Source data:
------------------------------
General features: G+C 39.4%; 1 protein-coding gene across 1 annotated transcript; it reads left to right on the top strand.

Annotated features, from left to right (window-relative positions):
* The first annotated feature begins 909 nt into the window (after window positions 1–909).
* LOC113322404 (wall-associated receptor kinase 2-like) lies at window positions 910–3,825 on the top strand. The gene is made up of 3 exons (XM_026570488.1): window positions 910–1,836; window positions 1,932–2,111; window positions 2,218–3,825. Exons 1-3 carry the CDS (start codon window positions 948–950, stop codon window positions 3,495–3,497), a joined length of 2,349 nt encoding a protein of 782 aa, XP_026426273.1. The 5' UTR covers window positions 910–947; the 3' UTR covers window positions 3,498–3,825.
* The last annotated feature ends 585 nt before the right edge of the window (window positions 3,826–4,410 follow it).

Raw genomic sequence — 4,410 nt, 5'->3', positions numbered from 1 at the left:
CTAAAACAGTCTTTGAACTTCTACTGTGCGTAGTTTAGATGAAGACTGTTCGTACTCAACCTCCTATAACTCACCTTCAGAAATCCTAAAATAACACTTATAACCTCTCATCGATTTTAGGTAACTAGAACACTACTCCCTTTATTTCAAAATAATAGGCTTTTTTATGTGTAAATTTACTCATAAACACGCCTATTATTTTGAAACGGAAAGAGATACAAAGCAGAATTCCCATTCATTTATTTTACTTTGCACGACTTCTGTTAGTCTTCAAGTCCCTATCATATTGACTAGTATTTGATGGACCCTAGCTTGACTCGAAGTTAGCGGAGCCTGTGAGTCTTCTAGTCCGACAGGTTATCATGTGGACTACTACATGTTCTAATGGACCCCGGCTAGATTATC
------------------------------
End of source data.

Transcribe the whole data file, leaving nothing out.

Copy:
General features: G+C 39.4%; 1 protein-coding gene across 1 annotated transcript; it reads left to right on the top strand.

Annotated features, from left to right (window-relative positions):
* The first annotated feature begins 909 nt into the window (after window positions 1–909).
* LOC113322404 (wall-associated receptor kinase 2-like) lies at window positions 910–3,825 on the top strand. The gene is made up of 3 exons (XM_026570488.1): window positions 910–1,836; window positions 1,932–2,111; window positions 2,218–3,825. Exons 1-3 carry the CDS (start codon window positions 948–950, stop codon window positions 3,495–3,497), a joined length of 2,349 nt encoding a protein of 782 aa, XP_026426273.1. The 5' UTR covers window positions 910–947; the 3' UTR covers window positions 3,498–3,825.
* The last annotated feature ends 585 nt before the right edge of the window (window positions 3,826–4,410 follow it).

Raw genomic sequence — 4,410 nt, 5'->3', positions numbered from 1 at the left:
CTAAAACAGTCTTTGAACTTCTACTGTGCGTAGTTTAGATGAAGACTGTTCGTACTCAACCTCCTATAACTCACCTTCAGAAATCCTAAAATAACACTTATAACCTCTCATCGATTTTAGGTAACTAGAACACTACTCCCTTTATTTCAAAATAATAGGCTTTTTTATGTGTAAATTTACTCATAAACACGCCTATTATTTTGAAACGGAAAGAGATACAAAGCAGAATTCCCATTCATTTATTTTACTTTGCACGACTTCTGTTAGTCTTCAAGTCCCTATCATATTGACTAGTATTTGATGGACCCTAGCTTGACTCGAAGTTAGCGGAGCCTGTGAGTCTTCTAGTCCGACAGGTTATCATGTGGACTACTACATGTTCTAATGGACCCCGGCTAGATTATC